A US Department of Justice seal is displayed on a podium during a news conference on Dec. 11, 2012 in the Brooklyn borough of New York City.
Photo by Ramin Talaie/Getty

Trump’s Justice Department rejects Watergate-era precedent

During Robert Mueller’s investigation into the Russia scandal, there was a federal grand jury collecting information, hearing testimony, and issuing subpoenas relevant to the probe. As Congress pursues impeachment proceedings against Donald Trump, lawmakers now want access to that information, and because the Trump administration has nothing to hide, the White House is eager to provide those materials in the name of transparency.

No, I’m just kidding. The Trump administration is actually fighting tooth and nail to block the grand jury materials from reaching Capitol Hill.

Lawyers for House Democrats on Tuesday urged a federal judge to release grand jury testimony from former special counsel Robert Mueller’s investigation as Congress conducts an impeachment inquiry into President Donald Trump.

Douglas Letter, an attorney for the Judiciary Committee, said the materials are needed to investigate what Trump knew about Russia’s interference in the 2016 presidential election. The committee is seeking access to grand jury witness transcripts that could demonstrate obstruction of justice, among other things.

Attorneys for the Department of Justice, however, told Chief U.S. District Judge Beryl Howell that the House Judiciary Committee has not gone through the correct legal process necessary to obtain the secret material, which was redacted in the version of Mueller’s report given to Congress and released to the public.

Because if there’s one thing we know about Trump administration lawyers, it’s their unyielding fealty toward correct legal processes.

In terms of the underlying legal dispute, grand jury transcripts are kept secret, though they can be shared as part of “judicial proceedings.” The ongoing case is testing whether an impeachment process counts as a judicial proceeding, and whether the U.S. House’s current impeachment inquiry is legitimate.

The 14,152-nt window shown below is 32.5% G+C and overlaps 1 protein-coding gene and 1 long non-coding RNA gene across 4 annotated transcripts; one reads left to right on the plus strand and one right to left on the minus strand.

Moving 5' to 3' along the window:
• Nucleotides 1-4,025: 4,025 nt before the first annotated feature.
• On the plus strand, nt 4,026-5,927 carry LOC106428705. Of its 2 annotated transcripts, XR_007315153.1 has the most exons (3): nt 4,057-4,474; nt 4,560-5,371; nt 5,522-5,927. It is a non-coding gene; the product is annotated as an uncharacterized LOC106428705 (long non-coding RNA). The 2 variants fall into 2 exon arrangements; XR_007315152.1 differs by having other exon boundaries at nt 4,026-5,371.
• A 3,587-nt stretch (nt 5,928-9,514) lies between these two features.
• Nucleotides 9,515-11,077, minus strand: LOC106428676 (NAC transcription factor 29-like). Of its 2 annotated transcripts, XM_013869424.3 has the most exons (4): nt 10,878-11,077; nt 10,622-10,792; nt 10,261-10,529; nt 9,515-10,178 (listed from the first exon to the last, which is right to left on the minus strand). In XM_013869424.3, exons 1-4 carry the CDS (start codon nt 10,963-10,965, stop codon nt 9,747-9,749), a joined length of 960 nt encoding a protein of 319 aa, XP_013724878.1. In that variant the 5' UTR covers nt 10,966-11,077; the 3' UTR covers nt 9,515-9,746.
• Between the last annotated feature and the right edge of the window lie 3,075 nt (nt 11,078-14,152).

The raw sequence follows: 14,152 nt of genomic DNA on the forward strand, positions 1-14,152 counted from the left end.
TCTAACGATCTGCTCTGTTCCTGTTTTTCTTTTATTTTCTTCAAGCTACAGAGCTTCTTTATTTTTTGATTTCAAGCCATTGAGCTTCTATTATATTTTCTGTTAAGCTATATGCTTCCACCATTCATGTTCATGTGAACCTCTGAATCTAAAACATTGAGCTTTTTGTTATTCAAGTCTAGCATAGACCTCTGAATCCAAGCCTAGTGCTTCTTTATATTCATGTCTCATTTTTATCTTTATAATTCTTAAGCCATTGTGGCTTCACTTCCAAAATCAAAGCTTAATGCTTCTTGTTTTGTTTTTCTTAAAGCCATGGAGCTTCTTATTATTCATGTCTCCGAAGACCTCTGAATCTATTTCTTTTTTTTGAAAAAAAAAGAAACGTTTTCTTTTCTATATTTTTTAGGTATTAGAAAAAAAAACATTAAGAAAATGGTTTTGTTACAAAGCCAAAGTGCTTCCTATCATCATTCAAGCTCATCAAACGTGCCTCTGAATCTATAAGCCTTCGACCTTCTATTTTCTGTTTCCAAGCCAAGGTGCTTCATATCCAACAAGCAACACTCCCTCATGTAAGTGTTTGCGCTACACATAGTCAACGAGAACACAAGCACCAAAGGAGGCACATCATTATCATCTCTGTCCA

Judge Beryl Howell hasn’t yet ruled, though she seemed skeptical yesterday of the Republican arguments. But as Rachel noted on the show last night, of particular interest was Trump’s Justice Department arguing against Watergate-era precedent.

During Richard Nixon’s scandal, a federal judge ruled that the impeachment process is, in fact, a judicial proceeding and ordered the Justice Department to turn over Watergate grand jury materials to Congress. The result became known as the “Watergate roadmap.”

So, problem solved, right? All officials have to do now is follow the existing precedent? If only it were that easy. Trump’s Justice Department, led by Attorney General Bill Barr, suggested yesterday that the Nixon dispute was resolved incorrectly.

Howell asked the Department of Justice if they disagreed with that [1974] ruling. [Elizabeth Shapiro, an attorney in the DOJ’s civil division] said that the department’s position has evolved since the 1970s.

“The answer would be that if that same case came today, a different result would be obtained,” Shapiro said. That briefly left Judge Howell in silence.

“Wow, OK,” Howell said. “As I said, the department is taking extraordinary positions in this case.”

I’m not a lawyer, but I think it’s fair to say it’s a problem when a federal judge hears your argument and responds, “Wow.”

Consider the implications of the Justice Department’s pitch: if Watergate grand jury materials should’ve been hidden from Congress, then lawmakers would never have had the “Watergate road map,” articles of impeachment wouldn’t have been drawn, and Nixon might not have been forced to resign in disgrace.

As Jess Dweck joked yesterday, “You know your presidency is going well when you’re at the ‘Watergate was fine actually’ stage.